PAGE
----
For many of us, owning a mobile phone has become part of everyday life. Leaving the house without first checking you have your phone is unthinkable for many people. Even at home many people’s phones are carefully poised on the armchair of the sofa, ready to intercept text messages, phone calls and even tweets or Facebook updates.
No wonder, then, that so many of us take our phones abroad where we can not only stay in contact with friends and family but also gloat over our hotel room, beach view or our third cocktail before lunchtime.
However anyone that has tried to actually use their phone for its intended purpose overseas will likely have returned to an eye-watering bill. This is especially so for data-intensive activities like surfing the web or uploading photos to Instagram. That £15 album you just downloaded from iTunes could end up costing you many times that in roaming data charges.
If you’re one of the many people who admit to being surgically-attached to your phone then good news is on the horizon. Agreement has finally been reached after years of discussion to eliminate excessive mobile phone roaming charges within the European Union.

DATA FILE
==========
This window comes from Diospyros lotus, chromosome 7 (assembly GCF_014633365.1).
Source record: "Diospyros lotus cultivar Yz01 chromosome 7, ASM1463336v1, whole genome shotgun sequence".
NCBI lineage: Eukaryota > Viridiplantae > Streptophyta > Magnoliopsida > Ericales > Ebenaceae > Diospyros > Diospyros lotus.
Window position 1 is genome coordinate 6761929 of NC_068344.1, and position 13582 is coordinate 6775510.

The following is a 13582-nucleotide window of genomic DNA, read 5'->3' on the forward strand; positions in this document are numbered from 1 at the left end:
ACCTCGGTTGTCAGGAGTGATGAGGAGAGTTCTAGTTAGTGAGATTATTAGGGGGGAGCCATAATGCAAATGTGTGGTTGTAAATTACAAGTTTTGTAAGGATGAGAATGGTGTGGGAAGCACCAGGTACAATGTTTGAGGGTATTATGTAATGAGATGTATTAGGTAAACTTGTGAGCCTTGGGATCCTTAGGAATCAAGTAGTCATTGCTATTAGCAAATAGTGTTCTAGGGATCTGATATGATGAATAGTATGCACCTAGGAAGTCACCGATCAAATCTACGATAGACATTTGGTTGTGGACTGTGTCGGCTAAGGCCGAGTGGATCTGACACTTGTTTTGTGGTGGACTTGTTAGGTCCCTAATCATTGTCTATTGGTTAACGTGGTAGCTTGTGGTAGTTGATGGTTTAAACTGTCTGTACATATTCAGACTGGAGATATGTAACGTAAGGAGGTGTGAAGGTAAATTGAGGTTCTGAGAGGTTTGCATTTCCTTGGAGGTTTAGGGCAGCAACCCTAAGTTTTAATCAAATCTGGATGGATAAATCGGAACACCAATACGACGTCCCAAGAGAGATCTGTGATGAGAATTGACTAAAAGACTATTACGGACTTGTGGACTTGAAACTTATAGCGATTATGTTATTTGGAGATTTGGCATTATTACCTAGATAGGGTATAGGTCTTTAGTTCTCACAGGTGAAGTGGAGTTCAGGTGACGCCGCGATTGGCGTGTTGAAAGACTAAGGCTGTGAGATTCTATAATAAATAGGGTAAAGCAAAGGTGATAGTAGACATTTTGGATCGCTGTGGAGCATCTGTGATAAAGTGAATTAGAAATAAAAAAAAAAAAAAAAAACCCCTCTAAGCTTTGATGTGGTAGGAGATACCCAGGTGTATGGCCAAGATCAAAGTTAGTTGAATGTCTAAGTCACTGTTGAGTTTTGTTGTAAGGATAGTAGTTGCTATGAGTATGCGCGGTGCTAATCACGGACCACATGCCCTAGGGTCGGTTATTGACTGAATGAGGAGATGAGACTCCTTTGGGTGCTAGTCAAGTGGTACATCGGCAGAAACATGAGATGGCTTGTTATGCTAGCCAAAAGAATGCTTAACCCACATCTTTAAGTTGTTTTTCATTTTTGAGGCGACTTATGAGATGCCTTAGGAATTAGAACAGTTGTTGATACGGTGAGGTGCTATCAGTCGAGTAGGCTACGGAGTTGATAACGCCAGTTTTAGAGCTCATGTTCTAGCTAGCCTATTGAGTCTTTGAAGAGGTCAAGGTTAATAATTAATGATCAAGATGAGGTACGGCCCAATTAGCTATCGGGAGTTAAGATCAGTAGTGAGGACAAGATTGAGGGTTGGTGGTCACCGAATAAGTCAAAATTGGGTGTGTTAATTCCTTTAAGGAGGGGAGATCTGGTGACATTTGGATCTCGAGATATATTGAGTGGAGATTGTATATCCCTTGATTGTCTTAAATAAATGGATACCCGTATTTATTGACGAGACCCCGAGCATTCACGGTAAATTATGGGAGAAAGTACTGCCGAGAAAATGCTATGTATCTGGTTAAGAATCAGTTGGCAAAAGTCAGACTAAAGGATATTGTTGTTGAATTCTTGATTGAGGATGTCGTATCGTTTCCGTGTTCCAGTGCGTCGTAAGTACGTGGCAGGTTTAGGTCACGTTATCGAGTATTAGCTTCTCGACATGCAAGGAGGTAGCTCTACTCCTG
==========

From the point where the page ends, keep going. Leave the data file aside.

This means that it will be almost as cheap to send a text in Turkey or Facetime in France as it is back home. Of course it’s not just tourists that will benefit from such a change of policy; business travellers for whom constant communication is essential will also benefit from lower tariffs.
Note, however, that the news isn’t entirely good. Firstly note that we said it would be “almost as cheap”. The reason for this is that while excessive charges will be outlawed for roaming, operators will still be permitted to add a small surcharge to domestic rates for roaming. Agreed sums amount to roughly one pence per text, three pence per minute of talk time and a similar sum per megabyte of data.
That said, the costs for heavy phone users will still be considerably less than they are right now.
Furthermore it is important to mention that these changes are still some way off final implementation. There is still “a lot of work” to do claims the Vice President of the Digital Single Market. The policy is slated to come into action from June 2017 due to the changes necessary.
This means that most travellers still have two summer holidays to come where they will have to curb their mobile obsession – or foot the bill.
If you’re heavy phone user for now your options are limited. Try contacting your network to see if a “roaming package” can be bolted on to your tariff to make international calls cheaper and wherever possible try to use free wifi in your hotel rather than relying solely on the mobile network in your destination country.